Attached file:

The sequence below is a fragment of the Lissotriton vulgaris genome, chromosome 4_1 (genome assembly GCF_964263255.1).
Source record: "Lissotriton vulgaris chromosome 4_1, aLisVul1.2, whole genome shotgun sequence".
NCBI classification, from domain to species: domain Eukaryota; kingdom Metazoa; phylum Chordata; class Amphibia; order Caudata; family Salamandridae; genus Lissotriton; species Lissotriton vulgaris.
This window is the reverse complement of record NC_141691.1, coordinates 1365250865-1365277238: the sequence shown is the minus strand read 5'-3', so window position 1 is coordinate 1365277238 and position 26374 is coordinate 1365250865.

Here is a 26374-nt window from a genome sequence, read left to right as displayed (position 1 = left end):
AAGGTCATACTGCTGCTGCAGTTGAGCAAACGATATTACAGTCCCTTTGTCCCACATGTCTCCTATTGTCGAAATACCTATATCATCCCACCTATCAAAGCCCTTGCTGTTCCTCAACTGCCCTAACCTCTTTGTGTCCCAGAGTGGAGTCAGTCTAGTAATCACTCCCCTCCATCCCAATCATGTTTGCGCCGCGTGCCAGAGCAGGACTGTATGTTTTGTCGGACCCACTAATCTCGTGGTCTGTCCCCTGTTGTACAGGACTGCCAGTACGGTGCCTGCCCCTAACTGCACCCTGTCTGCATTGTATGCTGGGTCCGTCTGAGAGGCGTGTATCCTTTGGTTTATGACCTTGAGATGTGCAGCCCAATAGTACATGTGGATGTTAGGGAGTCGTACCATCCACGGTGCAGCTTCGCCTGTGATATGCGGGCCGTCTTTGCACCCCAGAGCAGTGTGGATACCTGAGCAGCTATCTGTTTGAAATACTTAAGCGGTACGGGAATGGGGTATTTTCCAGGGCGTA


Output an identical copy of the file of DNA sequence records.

The sequence below is a fragment of the Lissotriton vulgaris genome, chromosome 4_1 (genome assembly GCF_964263255.1).
Source record: "Lissotriton vulgaris chromosome 4_1, aLisVul1.2, whole genome shotgun sequence".
NCBI classification, from domain to species: domain Eukaryota; kingdom Metazoa; phylum Chordata; class Amphibia; order Caudata; family Salamandridae; genus Lissotriton; species Lissotriton vulgaris.
This window is the reverse complement of record NC_141691.1, coordinates 1365250865-1365277238: the sequence shown is the minus strand read 5'-3', so window position 1 is coordinate 1365277238 and position 26374 is coordinate 1365250865.

Here is a 26374-nt window from a genome sequence, read left to right as displayed (position 1 = left end):
AAGGTCATACTGCTGCTGCAGTTGAGCAAACGATATTACAGTCCCTTTGTCCCACATGTCTCCTATTGTCGAAATACCTATATCATCCCACCTATCAAAGCCCTTGCTGTTCCTCAACTGCCCTAACCTCTTTGTGTCCCAGAGTGGAGTCAGTCTAGTAATCACTCCCCTCCATCCCAATCATGTTTGCGCCGCGTGCCAGAGCAGGACTGTATGTTTTGTCGGACCCACTAATCTCGTGGTCTGTCCCCTGTTGTACAGGACTGCCAGTACGGTGCCTGCCCCTAACTGCACCCTGTCTGCATTGTATGCTGGGTCCGTCTGAGAGGCGTGTATCCTTTGGTTTATGACCTTGAGATGTGCAGCCCAATAGTACATGTGGATGTTAGGGAGTCGTACCATCCACGGTGCAGCTTCGCCTGTGATATGCGGGCCGTCTTTGCACCCCAGAGCAGTGTGGATACCTGAGCAGCTATCTGTTTGAAATACTTAAGCGGTACGGGAATGGGGTATTTTCCAGGGCGTA